ISBN-10 0192852132
Release 1990-01-25
Pages 582
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A compelling account of political and religious developments from the advent of the Tudors in the 1460s to the death of Elizabeth I in 1603.



The Children of Henry VIII

The Children of Henry VIII Author Alison Weir
ISBN-10 9780307806864
Release 2011-09-21
Pages 416
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"Fascinating . . . Alison Weir does full justice to the subject." --The Philadelphia Inquirer At his death in 1547, King Henry VIII left four heirs to the English throne: his only son, the nine-year-old Prince Edward; the Lady Mary, the adult daughter of his first wife Katherine of Aragon; the Lady Elizabeth, the teenage daughter of his second wife Anne Boleyn; and his young great-niece, the Lady Jane Grey. In this riveting account Alison Weir paints a unique portrait of these extraordinary rulers, examining their intricate relationships to each other and to history. She traces the tumult that followed Henry's death, from the brief intrigue-filled reigns of the boy king Edward VI and the fragile Lady Jane Grey, to the savagery of "Bloody Mary," and finally the accession of the politically adroit Elizabeth I. As always, Weir offers a fresh perspective on a period that has spawned many of the most enduring myths in English history, combining the best of the historian's and the biographer's art. "Like anthropology, history and biography can demonstrate unfamiliar ways of feeling and being. Alison Weir's sympathetic collective biography, The Children of Henry VIII does just that, reminding us that human nature has changed--and for the better. . . . Weir imparts movement and coherence while re-creating the suspense her characters endured and the suffering they inflicted." --The New York Times Book Review From the Trade Paperback edition.



England Under the Tudors

England Under the Tudors Author G.R. Elton
ISBN-10 9781136786594
Release 2012-10-12
Pages 540
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First published in 1955 and never out of print, this wonderfully written text by one of the great historians of the twentieth century has guided generations of students through the turbulent history of Tudor England. Now in its third edition, England Under the Tudors charts a historical period that saw some monumental changes in religion, monarchy, government and the arts. Elton's classic and highly readable introduction to the Tudor period offers an essential source of information from the start of Henry VII's reign to the death of Elizabeth I.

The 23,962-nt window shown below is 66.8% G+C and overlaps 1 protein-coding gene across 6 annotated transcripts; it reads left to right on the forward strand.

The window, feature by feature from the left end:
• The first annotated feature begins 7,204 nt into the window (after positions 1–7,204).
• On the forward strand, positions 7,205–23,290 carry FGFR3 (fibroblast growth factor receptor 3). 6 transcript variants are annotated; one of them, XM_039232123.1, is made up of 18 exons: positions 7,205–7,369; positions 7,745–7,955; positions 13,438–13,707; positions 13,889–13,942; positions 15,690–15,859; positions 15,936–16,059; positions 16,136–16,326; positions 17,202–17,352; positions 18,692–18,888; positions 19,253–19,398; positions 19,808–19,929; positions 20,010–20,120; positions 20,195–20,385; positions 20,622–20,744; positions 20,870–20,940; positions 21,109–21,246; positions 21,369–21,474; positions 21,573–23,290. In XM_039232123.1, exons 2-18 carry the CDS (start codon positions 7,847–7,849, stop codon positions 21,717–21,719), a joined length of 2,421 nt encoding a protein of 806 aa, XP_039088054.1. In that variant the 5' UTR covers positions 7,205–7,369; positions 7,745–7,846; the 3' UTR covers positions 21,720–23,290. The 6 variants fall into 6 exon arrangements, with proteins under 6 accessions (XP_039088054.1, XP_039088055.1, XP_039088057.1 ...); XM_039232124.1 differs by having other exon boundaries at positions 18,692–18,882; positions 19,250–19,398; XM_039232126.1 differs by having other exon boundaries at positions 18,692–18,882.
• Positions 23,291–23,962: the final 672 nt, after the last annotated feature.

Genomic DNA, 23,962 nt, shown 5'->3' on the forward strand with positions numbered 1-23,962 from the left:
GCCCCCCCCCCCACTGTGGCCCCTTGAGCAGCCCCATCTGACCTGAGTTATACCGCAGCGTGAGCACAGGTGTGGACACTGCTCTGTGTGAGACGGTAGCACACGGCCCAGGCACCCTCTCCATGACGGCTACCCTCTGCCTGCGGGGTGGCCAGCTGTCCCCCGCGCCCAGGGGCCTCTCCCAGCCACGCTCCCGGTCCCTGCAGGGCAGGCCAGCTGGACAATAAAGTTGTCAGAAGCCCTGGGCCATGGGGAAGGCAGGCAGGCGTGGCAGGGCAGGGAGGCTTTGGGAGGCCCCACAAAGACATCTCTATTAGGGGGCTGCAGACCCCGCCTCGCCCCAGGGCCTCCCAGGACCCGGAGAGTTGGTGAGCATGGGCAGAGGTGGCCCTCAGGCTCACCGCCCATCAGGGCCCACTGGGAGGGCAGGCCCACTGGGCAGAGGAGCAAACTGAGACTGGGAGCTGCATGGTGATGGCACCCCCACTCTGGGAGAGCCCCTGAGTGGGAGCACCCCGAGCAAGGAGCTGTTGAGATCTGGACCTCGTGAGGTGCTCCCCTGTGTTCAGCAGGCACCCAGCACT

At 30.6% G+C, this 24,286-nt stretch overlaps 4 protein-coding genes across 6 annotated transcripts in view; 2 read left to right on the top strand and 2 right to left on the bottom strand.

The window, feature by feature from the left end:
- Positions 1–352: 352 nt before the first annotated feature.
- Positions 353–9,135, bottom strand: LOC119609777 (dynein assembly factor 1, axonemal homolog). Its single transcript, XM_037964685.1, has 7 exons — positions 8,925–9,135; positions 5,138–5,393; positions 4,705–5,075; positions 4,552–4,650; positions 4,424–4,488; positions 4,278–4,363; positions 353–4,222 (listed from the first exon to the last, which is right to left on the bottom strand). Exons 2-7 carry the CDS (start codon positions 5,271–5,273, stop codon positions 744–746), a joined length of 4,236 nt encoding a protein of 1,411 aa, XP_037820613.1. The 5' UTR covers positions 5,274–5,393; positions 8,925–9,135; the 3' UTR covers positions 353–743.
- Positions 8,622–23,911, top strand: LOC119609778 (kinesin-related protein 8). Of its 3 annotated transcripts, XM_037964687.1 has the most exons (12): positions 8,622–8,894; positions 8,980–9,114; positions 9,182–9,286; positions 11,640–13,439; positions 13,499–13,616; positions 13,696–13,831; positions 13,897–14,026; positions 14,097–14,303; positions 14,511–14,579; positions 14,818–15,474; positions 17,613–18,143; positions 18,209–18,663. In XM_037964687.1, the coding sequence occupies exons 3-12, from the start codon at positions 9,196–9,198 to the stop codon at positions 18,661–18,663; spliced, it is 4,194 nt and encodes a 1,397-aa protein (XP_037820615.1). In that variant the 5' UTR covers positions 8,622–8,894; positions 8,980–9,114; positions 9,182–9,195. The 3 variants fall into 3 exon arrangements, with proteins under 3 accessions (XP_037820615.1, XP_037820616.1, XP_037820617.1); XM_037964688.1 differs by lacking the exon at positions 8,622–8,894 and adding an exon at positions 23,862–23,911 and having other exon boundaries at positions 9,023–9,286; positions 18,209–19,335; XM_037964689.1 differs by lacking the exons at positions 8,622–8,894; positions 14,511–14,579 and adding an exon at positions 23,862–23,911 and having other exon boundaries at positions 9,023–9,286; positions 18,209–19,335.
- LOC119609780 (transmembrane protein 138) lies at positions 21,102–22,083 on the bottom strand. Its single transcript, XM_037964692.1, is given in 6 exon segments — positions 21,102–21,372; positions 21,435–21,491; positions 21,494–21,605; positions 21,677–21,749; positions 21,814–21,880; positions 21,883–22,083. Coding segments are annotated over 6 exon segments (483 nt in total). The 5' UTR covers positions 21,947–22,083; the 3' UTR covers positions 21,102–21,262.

The Rise of the Tudors

The Rise of the Tudors Author Chris Skidmore
ISBN-10 9780312541392
Release 2014-01-14
Pages 437
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Recounts the rise of the Tudors from obscure Welsh gentry to powerful English monarchs and relates the events of the Battle of Bosworth Field in 1485, which resulted in the death of Richard III and the victory of Henry Tudor.



The Tudors

The Tudors Author G. J. Meyer
ISBN-10 9780385340762
Release 2010
Pages 612
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Meyer's fresh storytelling ability breathes new life into the history of the Tudor family and Tudor England's precarious place in world politics, the critical role religion played in government, and the blossoming of English theater and literature.



The Tudor Kings and Queens

The Tudor Kings and Queens Author Alex Woolf
ISBN-10 9781784281939
Release 2016-06-02
Pages
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Tudor Kings and Queens is the ideal, handy guide to what is a perennially popular era in British history. Beginning with the accession to the English throne of Henry VII, the author guides the reader through a succession of monarchs, who also included the infamous King Henry VIII, Mary I, Edward VI and Elizabeth I. Identifying the key moments of their reigns, from insurrections to their handling of foreign policy to their many marriages, Alex Woolf clarifies the way in which these kings and queens governed their realm and what they had to deal with. It's the perfect companion for anyone who enjoys historical drama and wants to know more about one of the most intriguing royal dynasties.



In Bed with the Tudors

In Bed with the Tudors Author Amy Licence
ISBN-10 9781445614816
Release 2012-07-15
Pages 256